Riverbed RiOS 6.0 Enhances Application Performance

Moving more data through existing networks is a key issue for many network managers trying to survive tough economic times. RiOS 6.0, a new version of the Riverbed Operating System, promises to make the task of sending ten pounds of data through a five-pound network a bit easier, especially for managers who are also coping with diverse client operating systems and the demands of system and application virtualization.

October 20, 2009

4 Min Read
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Moving more data through existing networks is a key issue for many network managers trying to survive tough economic times. RiOS 6.0, a new version of the Riverbed Operating System, promises to make the task of sending ten pounds of data through a five-pound network a bit easier, especially for managers who are also coping with diverse client operating systems and the demands of system and application virtualization. RiOS 6.0 will GA this quarter and will be available at no additional cost for existing customers with a valid maintenance contract.

For years, the standard answer to network performance issues has been to buy a bigger network. With I.T. expenditures of all types, but especially those that come from a capital expenses budget under an increasingly tight scrutiny, optimizing existing application delivery systems has become a more promising avenue for many shops. Technologies that compress data, simplify data streams, or move frequently-accessed data closer to client platforms all have roles to play in an optimized network. The fact that many companies are only now beginning to look at these options says far more about the steadily-declining price of network products than it does about the basic soundness of the concept.

According to Nik Rouda, senior product marketing manager for Steelhead appliances at Riverbed, RiOS 6.0 has been designed around two broad themes: new client support and Citrix Virtual Desktops. "RiOS needs to be able to support new clients like the Macintosh OS. Marketing, design, and media companies increasingly use the Mac as the platform of choice, and file sharing is critical to their functions," Rouda says.

Riverbed upgraded file sharing performance for Apple's implementation of CIFS on OSX, claiming a 60X improvement in performance. This is a great improvement for OSX users, but highlights an inherent fragility in WAN optimization products, namely that applications are not created equally. We'd think CIFS, a file transfer protocol used by Linux, OSX and Windows, would be uniformly supported without requiring any specific development, but clearly that is not the case. Riverbed also enhanced printing optimizations for Windows.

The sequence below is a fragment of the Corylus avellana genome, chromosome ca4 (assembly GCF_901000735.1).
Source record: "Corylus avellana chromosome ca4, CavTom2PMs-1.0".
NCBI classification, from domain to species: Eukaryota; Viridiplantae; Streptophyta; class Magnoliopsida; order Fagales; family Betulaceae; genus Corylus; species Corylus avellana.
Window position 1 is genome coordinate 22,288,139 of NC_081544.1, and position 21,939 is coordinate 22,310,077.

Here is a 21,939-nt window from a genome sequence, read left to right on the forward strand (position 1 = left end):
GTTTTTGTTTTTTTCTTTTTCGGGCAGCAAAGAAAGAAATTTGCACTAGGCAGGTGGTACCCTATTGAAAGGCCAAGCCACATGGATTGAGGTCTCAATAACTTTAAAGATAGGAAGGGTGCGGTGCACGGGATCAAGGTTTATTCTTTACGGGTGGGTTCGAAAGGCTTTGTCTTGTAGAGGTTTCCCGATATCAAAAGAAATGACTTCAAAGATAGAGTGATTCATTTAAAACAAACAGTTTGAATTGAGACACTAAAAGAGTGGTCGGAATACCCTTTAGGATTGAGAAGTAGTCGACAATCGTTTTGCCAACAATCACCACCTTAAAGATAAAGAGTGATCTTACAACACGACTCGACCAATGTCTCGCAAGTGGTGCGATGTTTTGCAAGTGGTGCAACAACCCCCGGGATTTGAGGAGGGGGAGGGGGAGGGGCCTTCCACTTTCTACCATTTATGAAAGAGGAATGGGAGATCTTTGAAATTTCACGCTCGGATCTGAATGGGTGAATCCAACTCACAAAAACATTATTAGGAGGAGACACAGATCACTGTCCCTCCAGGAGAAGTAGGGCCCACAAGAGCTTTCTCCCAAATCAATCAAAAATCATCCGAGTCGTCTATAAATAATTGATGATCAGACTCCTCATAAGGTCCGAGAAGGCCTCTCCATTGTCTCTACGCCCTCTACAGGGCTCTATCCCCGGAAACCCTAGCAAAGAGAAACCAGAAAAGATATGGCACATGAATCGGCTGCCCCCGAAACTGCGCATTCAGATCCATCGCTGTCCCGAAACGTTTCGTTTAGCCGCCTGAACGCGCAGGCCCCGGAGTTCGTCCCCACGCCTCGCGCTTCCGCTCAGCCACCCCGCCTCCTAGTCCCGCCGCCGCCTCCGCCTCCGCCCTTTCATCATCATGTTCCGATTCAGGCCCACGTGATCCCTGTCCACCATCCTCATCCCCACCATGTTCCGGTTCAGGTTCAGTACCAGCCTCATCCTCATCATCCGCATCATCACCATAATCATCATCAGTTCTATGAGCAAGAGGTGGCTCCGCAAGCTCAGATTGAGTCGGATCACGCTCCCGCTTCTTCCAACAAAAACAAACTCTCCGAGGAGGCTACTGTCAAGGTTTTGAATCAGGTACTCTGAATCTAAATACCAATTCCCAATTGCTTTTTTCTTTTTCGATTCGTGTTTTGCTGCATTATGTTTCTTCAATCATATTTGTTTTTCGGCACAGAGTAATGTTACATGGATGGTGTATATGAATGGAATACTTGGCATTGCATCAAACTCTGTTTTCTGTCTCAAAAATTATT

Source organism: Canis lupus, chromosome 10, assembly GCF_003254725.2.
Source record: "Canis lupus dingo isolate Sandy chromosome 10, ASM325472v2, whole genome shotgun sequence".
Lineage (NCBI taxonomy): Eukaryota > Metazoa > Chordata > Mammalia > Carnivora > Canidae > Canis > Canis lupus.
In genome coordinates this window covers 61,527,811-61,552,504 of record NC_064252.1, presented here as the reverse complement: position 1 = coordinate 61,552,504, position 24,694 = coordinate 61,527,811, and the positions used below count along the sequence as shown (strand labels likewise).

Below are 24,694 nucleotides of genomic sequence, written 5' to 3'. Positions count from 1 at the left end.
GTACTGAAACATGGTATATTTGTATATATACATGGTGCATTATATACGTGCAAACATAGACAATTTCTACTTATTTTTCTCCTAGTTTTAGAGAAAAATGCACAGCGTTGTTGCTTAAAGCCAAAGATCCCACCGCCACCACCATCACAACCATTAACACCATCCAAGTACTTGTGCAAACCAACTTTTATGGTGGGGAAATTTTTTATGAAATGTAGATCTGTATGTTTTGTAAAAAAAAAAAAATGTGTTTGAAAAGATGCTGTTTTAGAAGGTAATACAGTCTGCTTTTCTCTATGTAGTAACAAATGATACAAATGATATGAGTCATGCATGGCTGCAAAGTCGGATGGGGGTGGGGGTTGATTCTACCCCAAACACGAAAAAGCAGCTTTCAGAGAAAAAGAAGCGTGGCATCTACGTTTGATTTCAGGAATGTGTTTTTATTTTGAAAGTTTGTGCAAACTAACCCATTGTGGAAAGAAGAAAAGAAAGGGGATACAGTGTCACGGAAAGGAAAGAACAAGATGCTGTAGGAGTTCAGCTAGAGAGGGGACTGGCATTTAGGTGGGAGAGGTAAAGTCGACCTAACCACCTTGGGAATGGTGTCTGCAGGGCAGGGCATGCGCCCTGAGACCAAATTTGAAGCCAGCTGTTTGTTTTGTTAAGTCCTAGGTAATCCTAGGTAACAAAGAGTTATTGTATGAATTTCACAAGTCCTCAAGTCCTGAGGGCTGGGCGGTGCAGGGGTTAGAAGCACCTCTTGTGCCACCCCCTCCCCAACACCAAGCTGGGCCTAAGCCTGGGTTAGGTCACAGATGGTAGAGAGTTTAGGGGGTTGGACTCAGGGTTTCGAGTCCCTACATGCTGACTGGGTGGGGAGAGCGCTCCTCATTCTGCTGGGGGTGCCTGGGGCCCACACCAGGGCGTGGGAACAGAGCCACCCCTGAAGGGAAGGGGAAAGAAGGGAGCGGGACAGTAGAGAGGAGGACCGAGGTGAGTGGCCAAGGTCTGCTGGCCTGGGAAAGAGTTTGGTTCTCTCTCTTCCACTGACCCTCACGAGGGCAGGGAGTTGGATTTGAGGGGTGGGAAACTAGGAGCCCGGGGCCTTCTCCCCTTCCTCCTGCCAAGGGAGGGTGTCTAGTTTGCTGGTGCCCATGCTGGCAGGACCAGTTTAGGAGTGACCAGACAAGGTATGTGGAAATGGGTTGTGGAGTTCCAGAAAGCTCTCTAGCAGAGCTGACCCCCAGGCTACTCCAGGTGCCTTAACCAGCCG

Explaining the second major theme, Rouda says, "A lot of IT shops are rolling out Citrix as a preferred client, and there are a couple of issues. One is whether the network can support it. What it will cost to upgrade the WAN has been a critical question for the transition to Citrix. If you can run twice as many Citrix virtual desktops on the existing networks, it's a huge advantage." He goes on to say that optimizing the connection to the thin client can play a major role in user acceptance of a new technology. "From the user point of view, if I'm used to having everything local and you're giving me a thin client, if the performance is worse it's going to cause a huge backlash. Making it fast and seamless for the users makes it much better from the user acceptance point of view. With our software they can prioritize the Citrix connection and prioritize streams within the Citrix desktop."RiOS 6.0 automatically detects and classifies different XenApp traffic, allowing the SteelHead appliance to apply the most appropriate optimizations, such as compression or deduplication, to the data. RiOS can also coalesce XenApp packets before sending them across the WAN making more efficient use of the bandwidth. In addition, RiOS can automatically decrypt, prioritize and optimize encrypted Citrix traffic. Encrypted traffic can't be optimized, so this capability should improve application response time for any Citrix XenApp traffic.

Riverbed has also enhanced Web Application support for common enterprise applications like Microsoft's CRM and Sharepoint, as well as Oracle E-Business Suite 12i. The new features can dig into the application traffic and optimize and deduplicate at the object level whether in a web page, Word document, or other file. Application-specific support can perform optimizations such as caching and pre-fetching that make the application seem faster to the end-user, while making them more efficient over the WAN. Application-specific support has to be built for each application and major revision.

It will be interesting to see how the technology moves down in the market from the very large enterprises in which it currently finds favor to medium-sized companies. It seems likely that the reliance on optimization will continue even when the economic climate improves: once a point of improving efficiency is identified, it's difficult for companies to readily give it up. When tied to the higher-bandwidth network technologies that are coming onto the market and down in price, network optimization as a technology group seems poised to be an increasing part of the network architecture discussion for quite some time to come.

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